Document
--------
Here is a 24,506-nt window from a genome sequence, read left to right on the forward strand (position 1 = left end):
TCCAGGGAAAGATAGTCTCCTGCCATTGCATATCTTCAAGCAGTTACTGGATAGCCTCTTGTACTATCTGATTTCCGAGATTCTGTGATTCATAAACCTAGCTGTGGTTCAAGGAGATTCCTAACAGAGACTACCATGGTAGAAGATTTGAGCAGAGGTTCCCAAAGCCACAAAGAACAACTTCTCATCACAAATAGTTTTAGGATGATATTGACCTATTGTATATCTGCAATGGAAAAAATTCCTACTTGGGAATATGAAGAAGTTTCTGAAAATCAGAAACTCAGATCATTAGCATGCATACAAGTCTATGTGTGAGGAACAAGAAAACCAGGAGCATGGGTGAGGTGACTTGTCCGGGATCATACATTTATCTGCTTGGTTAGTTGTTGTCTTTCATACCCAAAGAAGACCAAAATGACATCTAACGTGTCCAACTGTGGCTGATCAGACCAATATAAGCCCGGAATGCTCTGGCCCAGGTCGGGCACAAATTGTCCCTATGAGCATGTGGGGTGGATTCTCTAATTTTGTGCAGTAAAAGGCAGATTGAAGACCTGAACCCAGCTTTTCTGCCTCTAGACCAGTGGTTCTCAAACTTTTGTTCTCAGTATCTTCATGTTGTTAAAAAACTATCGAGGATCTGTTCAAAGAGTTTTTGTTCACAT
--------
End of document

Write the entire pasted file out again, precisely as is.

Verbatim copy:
Here is a 24,506-nt window from a genome sequence, read left to right on the forward strand (position 1 = left end):
TCCAGGGAAAGATAGTCTCCTGCCATTGCATATCTTCAAGCAGTTACTGGATAGCCTCTTGTACTATCTGATTTCCGAGATTCTGTGATTCATAAACCTAGCTGTGGTTCAAGGAGATTCCTAACAGAGACTACCATGGTAGAAGATTTGAGCAGAGGTTCCCAAAGCCACAAAGAACAACTTCTCATCACAAATAGTTTTAGGATGATATTGACCTATTGTATATCTGCAATGGAAAAAATTCCTACTTGGGAATATGAAGAAGTTTCTGAAAATCAGAAACTCAGATCATTAGCATGCATACAAGTCTATGTGTGAGGAACAAGAAAACCAGGAGCATGGGTGAGGTGACTTGTCCGGGATCATACATTTATCTGCTTGGTTAGTTGTTGTCTTTCATACCCAAAGAAGACCAAAATGACATCTAACGTGTCCAACTGTGGCTGATCAGACCAATATAAGCCCGGAATGCTCTGGCCCAGGTCGGGCACAAATTGTCCCTATGAGCATGTGGGGTGGATTCTCTAATTTTGTGCAGTAAAAGGCAGATTGAAGACCTGAACCCAGCTTTTCTGCCTCTAGACCAGTGGTTCTCAAACTTTTGTTCTCAGTATCTTCATGTTGTTAAAAAACTATCGAGGATCTGTTCAAAGAGTTTTTGTTCACAT